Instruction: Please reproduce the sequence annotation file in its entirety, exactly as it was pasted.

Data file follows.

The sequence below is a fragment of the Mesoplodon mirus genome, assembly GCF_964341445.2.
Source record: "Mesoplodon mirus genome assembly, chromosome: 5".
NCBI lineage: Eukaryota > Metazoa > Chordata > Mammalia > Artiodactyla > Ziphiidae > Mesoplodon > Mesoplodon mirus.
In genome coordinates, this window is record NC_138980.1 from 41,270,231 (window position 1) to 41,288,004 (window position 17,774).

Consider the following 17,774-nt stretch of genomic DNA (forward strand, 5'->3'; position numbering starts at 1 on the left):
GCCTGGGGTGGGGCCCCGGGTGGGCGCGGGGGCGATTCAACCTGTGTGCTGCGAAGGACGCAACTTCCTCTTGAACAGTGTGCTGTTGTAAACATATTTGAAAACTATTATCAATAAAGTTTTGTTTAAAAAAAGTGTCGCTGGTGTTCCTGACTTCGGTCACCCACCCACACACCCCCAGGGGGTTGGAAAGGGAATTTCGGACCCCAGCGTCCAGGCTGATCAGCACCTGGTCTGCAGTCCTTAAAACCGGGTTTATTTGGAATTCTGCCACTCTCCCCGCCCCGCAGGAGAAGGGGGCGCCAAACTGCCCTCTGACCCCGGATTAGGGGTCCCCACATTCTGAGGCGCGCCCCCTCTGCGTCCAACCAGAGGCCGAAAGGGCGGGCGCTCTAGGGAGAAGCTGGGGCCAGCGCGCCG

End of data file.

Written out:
The sequence below is a fragment of the Mesoplodon mirus genome, assembly GCF_964341445.2.
Source record: "Mesoplodon mirus genome assembly, chromosome: 5".
NCBI lineage: Eukaryota > Metazoa > Chordata > Mammalia > Artiodactyla > Ziphiidae > Mesoplodon > Mesoplodon mirus.
In genome coordinates, this window is record NC_138980.1 from 41,270,231 (window position 1) to 41,288,004 (window position 17,774).

Consider the following 17,774-nt stretch of genomic DNA (forward strand, 5'->3'; position numbering starts at 1 on the left):
GCCTGGGGTGGGGCCCCGGGTGGGCGCGGGGGCGATTCAACCTGTGTGCTGCGAAGGACGCAACTTCCTCTTGAACAGTGTGCTGTTGTAAACATATTTGAAAACTATTATCAATAAAGTTTTGTTTAAAAAAAGTGTCGCTGGTGTTCCTGACTTCGGTCACCCACCCACACACCCCCAGGGGGTTGGAAAGGGAATTTCGGACCCCAGCGTCCAGGCTGATCAGCACCTGGTCTGCAGTCCTTAAAACCGGGTTTATTTGGAATTCTGCCACTCTCCCCGCCCCGCAGGAGAAGGGGGCGCCAAACTGCCCTCTGACCCCGGATTAGGGGTCCCCACATTCTGAGGCGCGCCCCCTCTGCGTCCAACCAGAGGCCGAAAGGGCGGGCGCTCTAGGGAGAAGCTGGGGCCAGCGCGCCG